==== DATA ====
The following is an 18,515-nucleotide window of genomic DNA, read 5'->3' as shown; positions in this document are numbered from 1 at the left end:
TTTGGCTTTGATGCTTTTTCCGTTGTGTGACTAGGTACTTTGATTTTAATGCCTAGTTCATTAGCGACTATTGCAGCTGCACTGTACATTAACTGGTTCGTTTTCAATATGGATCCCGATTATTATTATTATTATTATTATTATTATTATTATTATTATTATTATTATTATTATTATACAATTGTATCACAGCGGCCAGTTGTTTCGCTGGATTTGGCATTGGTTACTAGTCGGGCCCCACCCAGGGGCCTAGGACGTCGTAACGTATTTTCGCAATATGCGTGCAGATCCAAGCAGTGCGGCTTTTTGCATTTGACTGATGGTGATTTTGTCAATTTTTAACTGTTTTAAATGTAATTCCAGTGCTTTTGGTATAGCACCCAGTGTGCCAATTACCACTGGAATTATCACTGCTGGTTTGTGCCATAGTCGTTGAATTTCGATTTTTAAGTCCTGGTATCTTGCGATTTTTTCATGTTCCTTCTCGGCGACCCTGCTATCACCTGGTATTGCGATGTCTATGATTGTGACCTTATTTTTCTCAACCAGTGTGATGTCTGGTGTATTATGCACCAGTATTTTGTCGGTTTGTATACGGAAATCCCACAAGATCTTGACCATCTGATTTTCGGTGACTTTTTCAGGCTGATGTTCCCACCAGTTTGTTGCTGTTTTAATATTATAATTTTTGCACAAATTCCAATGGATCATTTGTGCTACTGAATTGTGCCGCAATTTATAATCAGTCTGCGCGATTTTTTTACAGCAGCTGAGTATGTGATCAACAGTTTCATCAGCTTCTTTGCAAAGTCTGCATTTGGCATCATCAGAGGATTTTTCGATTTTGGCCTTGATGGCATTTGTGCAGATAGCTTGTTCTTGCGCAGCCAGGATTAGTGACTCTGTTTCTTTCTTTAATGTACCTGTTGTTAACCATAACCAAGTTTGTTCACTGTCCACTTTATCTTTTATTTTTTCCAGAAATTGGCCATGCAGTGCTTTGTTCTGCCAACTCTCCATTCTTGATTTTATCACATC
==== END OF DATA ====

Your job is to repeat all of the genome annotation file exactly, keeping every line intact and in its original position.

The following is an 18,515-nucleotide window of genomic DNA, read 5'->3' as shown; positions in this document are numbered from 1 at the left end:
TTTGGCTTTGATGCTTTTTCCGTTGTGTGACTAGGTACTTTGATTTTAATGCCTAGTTCATTAGCGACTATTGCAGCTGCACTGTACATTAACTGGTTCGTTTTCAATATGGATCCCGATTATTATTATTATTATTATTATTATTATTATTATTATTATTATTATTATTATTATTATACAATTGTATCACAGCGGCCAGTTGTTTCGCTGGATTTGGCATTGGTTACTAGTCGGGCCCCACCCAGGGGCCTAGGACGTCGTAACGTATTTTCGCAATATGCGTGCAGATCCAAGCAGTGCGGCTTTTTGCATTTGACTGATGGTGATTTTGTCAATTTTTAACTGTTTTAAATGTAATTCCAGTGCTTTTGGTATAGCACCCAGTGTGCCAATTACCACTGGAATTATCACTGCTGGTTTGTGCCATAGTCGTTGAATTTCGATTTTTAAGTCCTGGTATCTTGCGATTTTTTCATGTTCCTTCTCGGCGACCCTGCTATCACCTGGTATTGCGATGTCTATGATTGTGACCTTATTTTTCTCAACCAGTGTGATGTCTGGTGTATTATGCACCAGTATTTTGTCGGTTTGTATACGGAAATCCCACAAGATCTTGACCATCTGATTTTCGGTGACTTTTTCAGGCTGATGTTCCCACCAGTTTGTTGCTGTTTTAATATTATAATTTTTGCACAAATTCCAATGGATCATTTGTGCTACTGAATTGTGCCGCAATTTATAATCAGTCTGCGCGATTTTTTTACAGCAGCTGAGTATGTGATCAACAGTTTCATCAGCTTCTTTGCAAAGTCTGCATTTGGCATCATCAGAGGATTTTTCGATTTTGGCCTTGATGGCATTTGTGCAGATAGCTTGTTCTTGCGCAGCCAGGATTAGTGACTCTGTTTCTTTCTTTAATGTACCTGTTGTTAACCATAACCAAGTTTGTTCACTGTCCACTTTATCTTTTATTTTTTCCAGAAATTGGCCATGCAGTGCTTTGTTCTGCCAACTCTCCATTCTTGATTTTATCACATC